Author: Rhian Salmon

Rhian is a senior lecturer in the Science in Context group at Victoria University of Wellington, New Zealand. She carries out research about communication by scientists.

Reflections on SCIE 311: Science Communication

Between July – October 2015, Rebecca and I had the genuine pleasure of teaching a topic that we both love, to a class of fantastic, enthusiastic students. This was the first time either of us had taught Science Communication as a formal University course, and we while we had bold ambitions, we weren’t sure what the students would make of it.. or produce. To our great delight, they particularly enjoyed the classes on history and science communication theory – and even asked for more of those in the feedback! In addition, we were privileged to be able to invite fantastic artists, educators, scientists, writers, and journalists to talk with the class about their work. Many thanks to everyone who joined us.

Our class was offered both as a 15-point, credit-bearing 300-level undergraduate course, and also through Continuing Education (not for credit). In total, we had 21 students, including employees from NIWA, the Ministry of Primary Industries, Pew Charitable Tusts, the Department of Conservation, and the Royal Society of New Zealand, as well as more ‘traditional’ students from both science and non-science disciplines.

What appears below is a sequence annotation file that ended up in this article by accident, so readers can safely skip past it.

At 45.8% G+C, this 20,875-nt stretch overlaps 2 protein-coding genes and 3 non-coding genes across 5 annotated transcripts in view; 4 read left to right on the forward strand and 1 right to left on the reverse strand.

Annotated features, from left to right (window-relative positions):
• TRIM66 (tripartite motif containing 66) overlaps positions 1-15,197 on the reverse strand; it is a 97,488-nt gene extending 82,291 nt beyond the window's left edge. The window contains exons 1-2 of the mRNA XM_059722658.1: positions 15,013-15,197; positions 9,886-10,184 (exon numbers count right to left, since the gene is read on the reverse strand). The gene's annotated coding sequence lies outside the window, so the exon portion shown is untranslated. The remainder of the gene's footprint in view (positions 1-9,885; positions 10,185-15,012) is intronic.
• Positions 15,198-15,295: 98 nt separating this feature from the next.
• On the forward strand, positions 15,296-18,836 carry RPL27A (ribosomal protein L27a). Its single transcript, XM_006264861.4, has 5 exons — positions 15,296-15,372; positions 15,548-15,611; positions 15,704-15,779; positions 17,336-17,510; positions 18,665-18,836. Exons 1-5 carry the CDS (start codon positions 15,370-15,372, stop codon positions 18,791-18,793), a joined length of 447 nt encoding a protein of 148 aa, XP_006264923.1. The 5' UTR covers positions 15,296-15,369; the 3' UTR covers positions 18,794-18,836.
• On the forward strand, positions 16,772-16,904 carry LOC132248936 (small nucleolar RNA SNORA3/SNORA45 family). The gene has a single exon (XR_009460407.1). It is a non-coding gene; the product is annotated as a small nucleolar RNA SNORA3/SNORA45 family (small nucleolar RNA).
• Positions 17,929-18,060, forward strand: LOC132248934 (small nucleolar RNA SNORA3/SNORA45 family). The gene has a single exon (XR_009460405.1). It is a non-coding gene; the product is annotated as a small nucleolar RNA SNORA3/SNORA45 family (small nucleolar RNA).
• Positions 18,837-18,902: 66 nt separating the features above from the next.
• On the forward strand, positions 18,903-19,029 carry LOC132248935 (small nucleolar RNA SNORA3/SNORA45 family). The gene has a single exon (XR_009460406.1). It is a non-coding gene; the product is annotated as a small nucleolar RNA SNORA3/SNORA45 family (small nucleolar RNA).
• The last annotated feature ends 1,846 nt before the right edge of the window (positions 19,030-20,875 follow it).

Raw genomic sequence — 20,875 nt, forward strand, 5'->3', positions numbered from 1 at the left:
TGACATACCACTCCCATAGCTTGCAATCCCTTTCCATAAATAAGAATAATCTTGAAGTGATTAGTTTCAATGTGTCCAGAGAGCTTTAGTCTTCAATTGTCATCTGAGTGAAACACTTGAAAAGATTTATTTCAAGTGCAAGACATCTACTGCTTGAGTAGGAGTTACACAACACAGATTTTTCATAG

For the practical component of the course, the students first worked on a written assignment each – of the type that might appear in a long-form magazine (such as this piece by one of our students). Using a “workshopping” process adapted from the International Institute of Modern Letters, they shared their draft ideas and work, gave each other feedback, and had an opportunity to improve their work prior to submission. It was wonderful to not only see all the work improve, but also to listen to the creative, thoughtful, and constructive conversations within the workshop groups.

Much of the students’ work is now on display – both online and in physical locations. You can get an idea of the diversity of the work from the following examples:

A song, by Matapuku Robati (more info on this can be found here)

An expedition blog, by Amelia Conell

Wanted  Chemical Elements by Jessica Siacci
featuring Hydrogen, Fluorine, Chlorine, and Osmium (click on the links to fully appreciate them, and their associated text)


an oil painting by Kate Calcott that explored changes in forests over time in New Zealand

picture of painting in location

picture of Kate Calcott’s painting in location

a poster by Kelly MacLeod about microbes

What Are Microbes and How do We Identify Them?

and an educational website for computer science students and app developed by Pauline Kelly.